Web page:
Top 10 similar words or synonyms for sumatran_orangutan

bornean_orangutan    0.825956

sumatran_tiger    0.814690

pongo_abelii    0.804123

siamang    0.801908

western_lowland_gorilla    0.791091

crab_eating_macaque    0.786962

malayan_tapir    0.770961

sumatran_rhinoceros    0.770323

golden_lion_tamarin    0.769483

sumatran_elephant    0.767460

Top 30 analogous words or synonyms for sumatran_orangutan

Article Example
Sumatran orangutan The Sumatran orangutan ("Pongo abelii") is one of the two species of orangutans. Found only on the island of Sumatra in Indonesia, it is rarer than the Bornean orangutan. Its common name is based on two separate local words, "orang" ("people" or "person") and "hutan" ("forest"), and translates as 'man of the forest'.
Sumatran orangutan NHNZ filmed the Sumatran orangutan for its show "Wild Asia: In the Realm of the Red Ape"; it showed one of them using a simple tool, a twig, to pry food from difficult places. There is also a sequence of an animal using a large leaf as an umbrella in a tropical rainstorm.
Sumatran orangutan As well as being used as tools, tree branches are a means of transportation for the Sumatran orangutan. The orangutans are the heaviest mammals to travel by tree. This makes them particularly susceptible to the changes in arboreal compliance. To deal with this their locomotion is characterized by the slow movement, long contact times, and an impressively large array of locomotors postures. Orangutans have even been shown to utilize the compliance in vertical supports to lower the cost of locomotion by swaying trees back and forth and they possess unique strategies of locomotion moving slowly and using multiple supports to limit oscillations in compliant branches, particularly at their tips.
Sumatran orangutan A repertoire of 64 different gestures in use by orangutans has been identified. 29 of these are thought to have a specific meaning that can be interpreted by other orangutans the majority of the time. 6 intentional meanings were identified: Affiliate/Play, Stop action, Look at/Take object, Share food/object, Co-locomote and Move away. Sumatran orangutans do not use sounds as part of their communication, which includes a lack of audible danger signals, but rather base their
Sumatran orangutan Males exhibit bimaturism, whereby fully flanged adult males and the smaller unflanged males are both capable of reproducing, but employ differing mating strategies to do so.
Sumatran orangutan The average interbirth rates for the Sumatran orangutan is 9.3 years, the longest reported among the great apes, including the Bornean orangutan. Infant orangutans will stay close to their mothers for up to three years. Even after that, the young will still associate with their mothers. Both orangutan species are likely to live several decades; estimated longevity is more than 50 years. The average of the first reproduction of "P. abelii" is around 15.4 years old. There is no indication of menopause.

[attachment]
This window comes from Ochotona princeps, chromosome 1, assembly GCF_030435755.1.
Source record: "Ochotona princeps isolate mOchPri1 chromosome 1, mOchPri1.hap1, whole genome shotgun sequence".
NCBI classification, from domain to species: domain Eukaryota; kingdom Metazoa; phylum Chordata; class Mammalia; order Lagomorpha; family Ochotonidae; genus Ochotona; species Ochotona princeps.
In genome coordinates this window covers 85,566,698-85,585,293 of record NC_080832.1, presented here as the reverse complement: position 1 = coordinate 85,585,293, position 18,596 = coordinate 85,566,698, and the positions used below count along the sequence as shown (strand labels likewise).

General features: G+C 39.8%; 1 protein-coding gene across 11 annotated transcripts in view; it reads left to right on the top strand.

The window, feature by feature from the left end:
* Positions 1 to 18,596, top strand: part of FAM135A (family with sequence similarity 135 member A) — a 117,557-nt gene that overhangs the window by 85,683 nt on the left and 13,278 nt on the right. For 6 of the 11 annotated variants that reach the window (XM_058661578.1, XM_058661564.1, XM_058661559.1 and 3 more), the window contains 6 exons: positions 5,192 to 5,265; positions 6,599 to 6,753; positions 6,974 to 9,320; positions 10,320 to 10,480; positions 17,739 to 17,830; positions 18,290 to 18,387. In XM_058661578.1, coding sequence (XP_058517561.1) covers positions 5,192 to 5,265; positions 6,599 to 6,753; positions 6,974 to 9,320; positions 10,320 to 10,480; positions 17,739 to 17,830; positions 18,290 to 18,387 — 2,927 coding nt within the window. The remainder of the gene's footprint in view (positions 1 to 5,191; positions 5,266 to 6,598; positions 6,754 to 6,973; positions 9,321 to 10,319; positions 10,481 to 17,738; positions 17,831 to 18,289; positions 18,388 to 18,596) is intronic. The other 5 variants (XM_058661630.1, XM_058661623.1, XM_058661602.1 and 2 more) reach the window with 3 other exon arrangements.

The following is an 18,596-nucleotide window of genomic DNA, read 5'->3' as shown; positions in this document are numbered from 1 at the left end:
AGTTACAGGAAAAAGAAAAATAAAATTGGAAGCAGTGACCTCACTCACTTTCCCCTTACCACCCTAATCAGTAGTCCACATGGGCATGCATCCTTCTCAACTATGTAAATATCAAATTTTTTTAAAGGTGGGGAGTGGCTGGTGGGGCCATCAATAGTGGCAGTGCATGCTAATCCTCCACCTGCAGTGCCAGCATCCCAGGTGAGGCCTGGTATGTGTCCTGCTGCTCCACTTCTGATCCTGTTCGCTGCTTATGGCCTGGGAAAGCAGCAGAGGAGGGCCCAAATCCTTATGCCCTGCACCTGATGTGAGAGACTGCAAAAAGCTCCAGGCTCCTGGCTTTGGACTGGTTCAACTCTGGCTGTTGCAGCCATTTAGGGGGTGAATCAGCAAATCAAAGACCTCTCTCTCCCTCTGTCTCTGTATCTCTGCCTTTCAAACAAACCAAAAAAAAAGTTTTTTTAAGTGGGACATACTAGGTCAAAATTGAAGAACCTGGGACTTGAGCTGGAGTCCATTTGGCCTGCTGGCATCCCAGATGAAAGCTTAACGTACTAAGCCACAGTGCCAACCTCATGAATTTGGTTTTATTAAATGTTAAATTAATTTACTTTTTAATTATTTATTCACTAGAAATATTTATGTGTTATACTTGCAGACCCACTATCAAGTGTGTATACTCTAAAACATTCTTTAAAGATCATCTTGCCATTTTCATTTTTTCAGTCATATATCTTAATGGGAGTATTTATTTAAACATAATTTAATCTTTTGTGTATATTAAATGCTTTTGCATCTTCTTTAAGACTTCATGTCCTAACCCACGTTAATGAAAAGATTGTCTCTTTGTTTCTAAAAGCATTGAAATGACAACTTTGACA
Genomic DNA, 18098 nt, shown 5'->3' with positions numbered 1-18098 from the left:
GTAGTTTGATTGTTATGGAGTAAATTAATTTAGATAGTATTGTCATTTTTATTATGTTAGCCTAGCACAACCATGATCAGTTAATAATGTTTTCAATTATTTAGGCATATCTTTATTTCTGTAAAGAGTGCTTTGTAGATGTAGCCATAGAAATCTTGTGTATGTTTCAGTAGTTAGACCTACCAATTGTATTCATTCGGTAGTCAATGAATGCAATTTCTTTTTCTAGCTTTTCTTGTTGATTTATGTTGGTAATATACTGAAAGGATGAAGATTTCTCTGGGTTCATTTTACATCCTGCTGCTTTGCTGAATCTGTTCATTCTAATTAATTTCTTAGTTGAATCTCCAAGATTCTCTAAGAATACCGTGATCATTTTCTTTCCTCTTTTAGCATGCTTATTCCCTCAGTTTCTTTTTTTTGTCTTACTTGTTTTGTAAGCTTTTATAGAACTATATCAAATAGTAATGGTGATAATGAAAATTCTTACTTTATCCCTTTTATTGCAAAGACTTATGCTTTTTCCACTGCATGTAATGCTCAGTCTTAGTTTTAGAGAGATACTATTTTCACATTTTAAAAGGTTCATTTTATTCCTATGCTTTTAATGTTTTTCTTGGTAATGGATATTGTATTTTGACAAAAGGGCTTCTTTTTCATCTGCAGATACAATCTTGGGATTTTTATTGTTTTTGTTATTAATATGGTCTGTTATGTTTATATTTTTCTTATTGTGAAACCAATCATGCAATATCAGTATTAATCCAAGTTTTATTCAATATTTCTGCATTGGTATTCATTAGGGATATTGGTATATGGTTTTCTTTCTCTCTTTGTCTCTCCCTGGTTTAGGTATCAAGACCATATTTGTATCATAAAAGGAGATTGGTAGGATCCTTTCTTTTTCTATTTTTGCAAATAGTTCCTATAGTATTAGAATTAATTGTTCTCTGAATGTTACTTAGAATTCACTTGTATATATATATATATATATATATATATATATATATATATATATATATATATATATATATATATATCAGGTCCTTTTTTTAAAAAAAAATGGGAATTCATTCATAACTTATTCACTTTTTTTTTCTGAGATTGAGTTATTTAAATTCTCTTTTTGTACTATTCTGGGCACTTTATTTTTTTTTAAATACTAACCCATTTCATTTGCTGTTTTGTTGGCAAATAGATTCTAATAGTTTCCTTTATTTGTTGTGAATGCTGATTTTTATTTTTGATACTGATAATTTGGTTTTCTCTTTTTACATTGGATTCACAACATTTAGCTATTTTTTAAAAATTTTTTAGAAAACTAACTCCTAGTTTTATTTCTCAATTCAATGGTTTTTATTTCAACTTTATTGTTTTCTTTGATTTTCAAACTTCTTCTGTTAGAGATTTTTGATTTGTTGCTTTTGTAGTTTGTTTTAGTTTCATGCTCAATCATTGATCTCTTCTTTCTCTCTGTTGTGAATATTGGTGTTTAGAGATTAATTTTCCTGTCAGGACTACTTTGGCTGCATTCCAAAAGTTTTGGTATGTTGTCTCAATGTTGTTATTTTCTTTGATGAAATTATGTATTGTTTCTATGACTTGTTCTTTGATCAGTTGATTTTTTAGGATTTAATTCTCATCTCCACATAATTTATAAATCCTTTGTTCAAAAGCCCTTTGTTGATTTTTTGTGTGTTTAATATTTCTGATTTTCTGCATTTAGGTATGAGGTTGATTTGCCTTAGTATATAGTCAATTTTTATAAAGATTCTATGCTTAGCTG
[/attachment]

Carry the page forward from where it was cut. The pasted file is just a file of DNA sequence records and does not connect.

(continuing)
Sumatran orangutan Male Sumatran orangutans grow to about tall and . Females are smaller, averaging and . Compared to the Bornean species, Sumatran orangutans are thinner and have longer faces; their hair is longer with a paler red color.
Sumatran orangutan As of 2015, the Sumatran orangutans species only has approximately 7000 remaining members in its population. The World Wide Fund for Nature is thus carrying out attempts to protect the species by allowing them to reproduce in the safe environment of captivity. However, this comes at a risk to the Sumatran orangutan’s native behaviors in the wild. While in captivity, the orangutans are at risk to the "Captivity Effect": animals held in captivity for a prolonged period will no longer know how to naturally behave in the wild. Being provided with water, food, and shelter while in captivity and lacking all the challenges of living in the wild, captive behaviour becomes more exploratory in nature.
Sumatran orangutan The Sumatran orangutan is more social than its Bornean counterpart; groups gather to feed on the mass amounts of fruit on fig trees. The Sumatran orangutan community is best described as loose, not showing social or spatial exclusivity. Groups generally consist of female clusters and a preferred male mate. However, adult males generally avoid contact with other adult males. Subadult males will try to mate with any female, although mostly unsuccessfully, since mature females are easily capable of fending them off. Mature females prefer to mate with mature males. Usually, there is a specific male in a group that mature females will exhibit preference for. Male Sumatran orangutans sometimes have a delay of many years in the development of secondary sexual characteristics, such as cheek flanges and muscle mass.
Sumatran orangutan Sumatran orangutans have developed a highly functioning cardiovascular system. However, with this development air sacculitis has become more prevalent among orangutans in this species, due to the new hugely improved air sacs in their lungs. Air sacculitis is similar to Streptococcus i.e. strep throat in Homo sapiens. The bacterial infection is becoming increasing common in captive orangutans, due to the fact that captive orangutans are exposed to the human strain of Streptococcus in captivity. At first, both strains are treated and cured with antibiotics along with rest. Yet, in 2014 a Sumatran orangutan, ten years in captivity was the first of its species to die from Streptococcus anginosus. This remains the only known case, but raises the question of why the known human cure for Streptococcus was ineffective in this case.